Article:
samedi 18 octobre 2008

Ce qui se passe à Vegas reste à Vegas: Paris, Las Vegas and The Karaoke of Love

October 17: Las Vegas, Nevada. Now an evening among the swarming pre-Enlightenment aristocracy made of new-money, new millennium plebeians, in this city that is nothing and everything, a glittering nowhere that draws billions of pilgrims from everywhere: it's knowing God is pre-rational pure Chance: animated by accents from Japan to Jersey, Jerusalem to Java, here, in a manifold mecca to the religion of the con and the conquest, the fake silver coin and the genuine poker chip: beyond history, it rolls on without a clock or calendar, like an ever spinning re-cycle of Hegelian history, enough to make even Giambattitsa Vico dizzy: from The Defending the Cavemen comedy show to the ancient Egyptian Luxor Hotel to the (Samuel Taylor Coleridgean) "Xanadu Showcase" ("devoted to imagination and invention") to the Wild Wild West Casino, a city of light bulbs and boas, theme-parks and peep shows, Jehovah Witnesses and snake swallowers, taxi queues and pole dancing sideshows: this is the site of America's open secret, its ultra-private infamous transgression, the pitch black space more brightly lit than an Australian summer beach: Las Vegas, the high price postmodern American prostitute in the frugal feather bed of the American preacher, an infernal rhinestone glittering on a desert's brimstone.

I spent a few Euros at the roulette wheel in the Paris Casino, and true to its Gallic authenticity, this "Parisian" casino's roulette wheel broke with the bastardized double-zero American version of our little wheel. I then settled at the bar for a few "Manhattans" with Pierre Grandier, a croupier, originally from Reims, who'd re-settled with his American wife in San Diego, ostensibly to open a bistro, only to find himself distressed by San Diego's conservative grip, recently divorced, penniless (as Pierre told me, "Le rêve américain est le cauchemar du crédit"). I then left morose Monsieur Grandier and, before boarding my Eastbound flight (to return to the campaign to follow Sarah Palin's entourage after her appearance on Saturday Night Live), I visited with one of the "church leaders" at the many wedding chapels here in Vegas. Here follows my surprisingly Socratic exchange with one 'Reverend Ricky' of the Shotgun Chapel for Latter-day Sinners. (Pardon, as usual the unedited English in this transcript):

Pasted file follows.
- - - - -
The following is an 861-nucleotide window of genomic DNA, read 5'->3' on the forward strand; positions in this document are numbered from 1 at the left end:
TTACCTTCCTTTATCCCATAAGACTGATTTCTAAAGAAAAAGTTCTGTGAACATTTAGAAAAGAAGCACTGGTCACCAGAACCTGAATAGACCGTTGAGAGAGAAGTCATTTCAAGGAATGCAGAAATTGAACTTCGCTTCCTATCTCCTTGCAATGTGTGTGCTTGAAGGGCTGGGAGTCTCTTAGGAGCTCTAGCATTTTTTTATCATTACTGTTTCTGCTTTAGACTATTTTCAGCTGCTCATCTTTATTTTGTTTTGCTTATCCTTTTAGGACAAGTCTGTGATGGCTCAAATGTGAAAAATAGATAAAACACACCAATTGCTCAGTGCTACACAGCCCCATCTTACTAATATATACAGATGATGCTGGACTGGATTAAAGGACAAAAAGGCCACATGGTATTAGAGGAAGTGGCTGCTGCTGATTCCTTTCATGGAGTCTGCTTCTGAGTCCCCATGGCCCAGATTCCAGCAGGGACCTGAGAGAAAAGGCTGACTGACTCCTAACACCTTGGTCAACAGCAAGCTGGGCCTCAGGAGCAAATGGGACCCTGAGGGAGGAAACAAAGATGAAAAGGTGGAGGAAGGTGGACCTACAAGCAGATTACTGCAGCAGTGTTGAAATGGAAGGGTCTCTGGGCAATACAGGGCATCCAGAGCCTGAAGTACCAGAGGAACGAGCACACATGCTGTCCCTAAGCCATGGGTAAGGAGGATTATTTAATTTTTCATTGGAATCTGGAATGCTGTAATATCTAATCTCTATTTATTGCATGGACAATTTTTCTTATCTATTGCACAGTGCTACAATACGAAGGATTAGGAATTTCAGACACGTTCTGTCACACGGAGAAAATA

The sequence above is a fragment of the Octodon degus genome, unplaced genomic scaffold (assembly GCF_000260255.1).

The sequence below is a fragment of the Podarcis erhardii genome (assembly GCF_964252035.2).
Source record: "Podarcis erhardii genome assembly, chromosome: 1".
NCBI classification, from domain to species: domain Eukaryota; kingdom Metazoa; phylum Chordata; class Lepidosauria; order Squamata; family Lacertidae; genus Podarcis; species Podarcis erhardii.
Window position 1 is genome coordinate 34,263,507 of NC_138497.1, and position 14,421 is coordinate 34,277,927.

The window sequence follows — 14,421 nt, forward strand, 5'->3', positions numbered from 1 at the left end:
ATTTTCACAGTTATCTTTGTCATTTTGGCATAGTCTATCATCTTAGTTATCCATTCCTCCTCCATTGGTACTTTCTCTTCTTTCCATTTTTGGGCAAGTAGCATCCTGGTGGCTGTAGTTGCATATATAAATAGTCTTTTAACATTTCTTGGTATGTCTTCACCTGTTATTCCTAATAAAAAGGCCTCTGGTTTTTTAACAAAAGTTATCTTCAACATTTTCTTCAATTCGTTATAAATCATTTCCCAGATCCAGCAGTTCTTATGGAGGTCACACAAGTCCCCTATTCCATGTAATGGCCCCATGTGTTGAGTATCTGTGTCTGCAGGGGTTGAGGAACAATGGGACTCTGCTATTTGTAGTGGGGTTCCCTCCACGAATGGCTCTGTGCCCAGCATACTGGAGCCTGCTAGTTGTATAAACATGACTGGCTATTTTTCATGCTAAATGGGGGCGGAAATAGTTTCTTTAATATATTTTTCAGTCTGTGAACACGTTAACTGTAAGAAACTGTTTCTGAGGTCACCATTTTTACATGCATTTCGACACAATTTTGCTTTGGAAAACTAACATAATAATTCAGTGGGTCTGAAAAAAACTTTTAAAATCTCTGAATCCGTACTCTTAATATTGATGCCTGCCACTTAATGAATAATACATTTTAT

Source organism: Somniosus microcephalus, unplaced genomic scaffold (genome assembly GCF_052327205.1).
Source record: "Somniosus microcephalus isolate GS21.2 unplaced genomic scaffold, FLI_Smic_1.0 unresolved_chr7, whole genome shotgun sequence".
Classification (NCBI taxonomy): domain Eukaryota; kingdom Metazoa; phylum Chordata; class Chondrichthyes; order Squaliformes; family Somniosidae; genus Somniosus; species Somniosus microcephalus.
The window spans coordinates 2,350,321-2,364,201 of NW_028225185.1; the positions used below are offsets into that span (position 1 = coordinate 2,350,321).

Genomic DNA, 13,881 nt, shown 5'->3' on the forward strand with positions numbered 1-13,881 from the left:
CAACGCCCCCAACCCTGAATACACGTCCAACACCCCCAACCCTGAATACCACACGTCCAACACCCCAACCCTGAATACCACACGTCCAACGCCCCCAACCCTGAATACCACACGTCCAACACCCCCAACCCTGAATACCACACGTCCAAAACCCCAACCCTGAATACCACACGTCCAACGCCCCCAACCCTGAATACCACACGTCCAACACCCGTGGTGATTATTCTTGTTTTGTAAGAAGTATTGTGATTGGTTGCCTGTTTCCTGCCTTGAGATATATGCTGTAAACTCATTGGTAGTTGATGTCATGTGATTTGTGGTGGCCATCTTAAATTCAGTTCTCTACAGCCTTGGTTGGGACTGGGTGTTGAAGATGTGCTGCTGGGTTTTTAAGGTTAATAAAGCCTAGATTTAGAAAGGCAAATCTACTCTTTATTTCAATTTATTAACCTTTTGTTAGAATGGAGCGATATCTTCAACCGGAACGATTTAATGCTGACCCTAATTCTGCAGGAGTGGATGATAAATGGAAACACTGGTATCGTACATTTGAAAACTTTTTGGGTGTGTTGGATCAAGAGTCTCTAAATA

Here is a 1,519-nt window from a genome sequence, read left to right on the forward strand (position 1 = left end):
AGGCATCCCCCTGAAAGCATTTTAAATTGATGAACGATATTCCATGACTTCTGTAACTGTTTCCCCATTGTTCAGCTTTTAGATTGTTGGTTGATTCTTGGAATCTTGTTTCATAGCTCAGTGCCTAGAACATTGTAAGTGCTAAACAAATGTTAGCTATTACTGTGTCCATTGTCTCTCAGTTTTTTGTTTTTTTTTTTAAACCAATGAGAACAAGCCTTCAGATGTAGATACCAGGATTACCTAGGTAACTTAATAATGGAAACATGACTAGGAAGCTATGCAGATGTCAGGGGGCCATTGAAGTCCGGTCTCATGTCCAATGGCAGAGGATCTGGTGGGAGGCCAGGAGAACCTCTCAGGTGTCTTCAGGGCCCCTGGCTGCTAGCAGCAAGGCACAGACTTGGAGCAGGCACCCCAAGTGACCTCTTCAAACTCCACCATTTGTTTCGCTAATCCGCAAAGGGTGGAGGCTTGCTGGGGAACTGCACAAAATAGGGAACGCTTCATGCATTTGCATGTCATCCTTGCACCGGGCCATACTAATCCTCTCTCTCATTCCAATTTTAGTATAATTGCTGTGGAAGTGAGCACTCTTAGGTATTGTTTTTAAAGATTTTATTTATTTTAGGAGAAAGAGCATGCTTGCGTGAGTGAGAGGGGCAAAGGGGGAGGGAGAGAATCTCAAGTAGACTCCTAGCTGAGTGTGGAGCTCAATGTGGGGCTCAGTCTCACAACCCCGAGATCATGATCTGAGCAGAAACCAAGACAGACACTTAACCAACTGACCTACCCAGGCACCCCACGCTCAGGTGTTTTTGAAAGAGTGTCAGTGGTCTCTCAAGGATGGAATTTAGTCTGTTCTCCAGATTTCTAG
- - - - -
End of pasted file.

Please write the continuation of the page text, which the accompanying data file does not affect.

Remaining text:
Guy: why is it Las Vegas city and weddings became so afffinitied?

Reverend Ricky: well, what happens here in Vegas is inhibitions are lost and love is turned loose. And found. Love, I tell you, is a karaoke of the soul.

Guy: Karaoke? Love is mere imitation?

Rev Ricky: When we use words, are we not imitating other words?

Guy: True.

Reverend Ricky: Then who's to say our emotions, even love, are not just beautiful imitations?

Guy: Do the marriages which you ordain, last?

Reverend Ricky: We don't keep no records Guy. not my concern in the least. Most toxic words ever invented were "happily ever after." If a couple finds a moment of bliss by tying the knot on impulse, even if they lose the magic the moment they hit the highway and leave this desert of mirages, does that mean their nuptials were in vain?Guy: Certainly not.

Reverend Ricky: As a free thinking Italian, surely you--

Guy: I am French, not Italian.

Rev Ricky: Well then even more so then. Why so serious, Guy? Why is it weddings have to be so solemn? Why not have, as we do, a choir of singing Elvises instead of angels. Or our Elvises are angels. We here at the Shotgun Chapel feel very Zen about what we do. The moment is everything. Life is one shimmering illusion after another shimmering illusion. So we honor the surface and leave it to the philosophers like yourself to ponder the depths. A wedding is about glitter--not lead. And who cares if not all that glitters is gold?

Aucun commentaire: